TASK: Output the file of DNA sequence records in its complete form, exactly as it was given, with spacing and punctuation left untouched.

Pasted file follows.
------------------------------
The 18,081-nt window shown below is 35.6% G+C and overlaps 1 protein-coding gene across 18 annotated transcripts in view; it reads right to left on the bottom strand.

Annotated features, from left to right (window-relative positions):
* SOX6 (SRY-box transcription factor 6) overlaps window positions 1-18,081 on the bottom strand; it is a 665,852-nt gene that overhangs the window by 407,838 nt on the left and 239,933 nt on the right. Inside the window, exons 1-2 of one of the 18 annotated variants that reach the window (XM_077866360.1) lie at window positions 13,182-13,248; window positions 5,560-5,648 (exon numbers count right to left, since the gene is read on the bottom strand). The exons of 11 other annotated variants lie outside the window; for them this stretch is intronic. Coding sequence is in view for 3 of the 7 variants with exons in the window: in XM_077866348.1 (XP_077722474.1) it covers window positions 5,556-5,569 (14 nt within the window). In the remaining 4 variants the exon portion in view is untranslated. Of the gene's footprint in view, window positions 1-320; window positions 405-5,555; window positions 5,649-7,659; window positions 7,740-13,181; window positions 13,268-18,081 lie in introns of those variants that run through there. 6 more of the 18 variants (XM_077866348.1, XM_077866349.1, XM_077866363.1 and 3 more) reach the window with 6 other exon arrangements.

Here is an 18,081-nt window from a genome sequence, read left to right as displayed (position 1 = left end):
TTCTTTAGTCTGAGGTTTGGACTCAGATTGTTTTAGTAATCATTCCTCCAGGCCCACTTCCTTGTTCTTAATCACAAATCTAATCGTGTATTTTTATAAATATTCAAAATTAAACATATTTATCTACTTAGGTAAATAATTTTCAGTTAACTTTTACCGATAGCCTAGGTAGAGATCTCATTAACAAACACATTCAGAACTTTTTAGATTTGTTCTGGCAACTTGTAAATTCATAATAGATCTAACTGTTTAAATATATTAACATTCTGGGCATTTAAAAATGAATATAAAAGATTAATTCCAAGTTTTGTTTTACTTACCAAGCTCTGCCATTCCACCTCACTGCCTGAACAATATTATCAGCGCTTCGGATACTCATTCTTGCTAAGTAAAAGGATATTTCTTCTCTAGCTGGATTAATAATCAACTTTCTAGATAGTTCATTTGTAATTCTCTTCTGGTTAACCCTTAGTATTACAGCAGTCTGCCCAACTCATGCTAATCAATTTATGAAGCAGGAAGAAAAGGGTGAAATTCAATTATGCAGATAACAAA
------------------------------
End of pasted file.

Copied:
The 18,081-nt window shown below is 35.6% G+C and overlaps 1 protein-coding gene across 18 annotated transcripts in view; it reads right to left on the bottom strand.

Annotated features, from left to right (window-relative positions):
* SOX6 (SRY-box transcription factor 6) overlaps window positions 1-18,081 on the bottom strand; it is a 665,852-nt gene that overhangs the window by 407,838 nt on the left and 239,933 nt on the right. Inside the window, exons 1-2 of one of the 18 annotated variants that reach the window (XM_077866360.1) lie at window positions 13,182-13,248; window positions 5,560-5,648 (exon numbers count right to left, since the gene is read on the bottom strand). The exons of 11 other annotated variants lie outside the window; for them this stretch is intronic. Coding sequence is in view for 3 of the 7 variants with exons in the window: in XM_077866348.1 (XP_077722474.1) it covers window positions 5,556-5,569 (14 nt within the window). In the remaining 4 variants the exon portion in view is untranslated. Of the gene's footprint in view, window positions 1-320; window positions 405-5,555; window positions 5,649-7,659; window positions 7,740-13,181; window positions 13,268-18,081 lie in introns of those variants that run through there. 6 more of the 18 variants (XM_077866348.1, XM_077866349.1, XM_077866363.1 and 3 more) reach the window with 6 other exon arrangements.

Here is an 18,081-nt window from a genome sequence, read left to right as displayed (position 1 = left end):
TTCTTTAGTCTGAGGTTTGGACTCAGATTGTTTTAGTAATCATTCCTCCAGGCCCACTTCCTTGTTCTTAATCACAAATCTAATCGTGTATTTTTATAAATATTCAAAATTAAACATATTTATCTACTTAGGTAAATAATTTTCAGTTAACTTTTACCGATAGCCTAGGTAGAGATCTCATTAACAAACACATTCAGAACTTTTTAGATTTGTTCTGGCAACTTGTAAATTCATAATAGATCTAACTGTTTAAATATATTAACATTCTGGGCATTTAAAAATGAATATAAAAGATTAATTCCAAGTTTTGTTTTACTTACCAAGCTCTGCCATTCCACCTCACTGCCTGAACAATATTATCAGCGCTTCGGATACTCATTCTTGCTAAGTAAAAGGATATTTCTTCTCTAGCTGGATTAATAATCAACTTTCTAGATAGTTCATTTGTAATTCTCTTCTGGTTAACCCTTAGTATTACAGCAGTCTGCCCAACTCATGCTAATCAATTTATGAAGCAGGAAGAAAAGGGTGAAATTCAATTATGCAGATAACAAA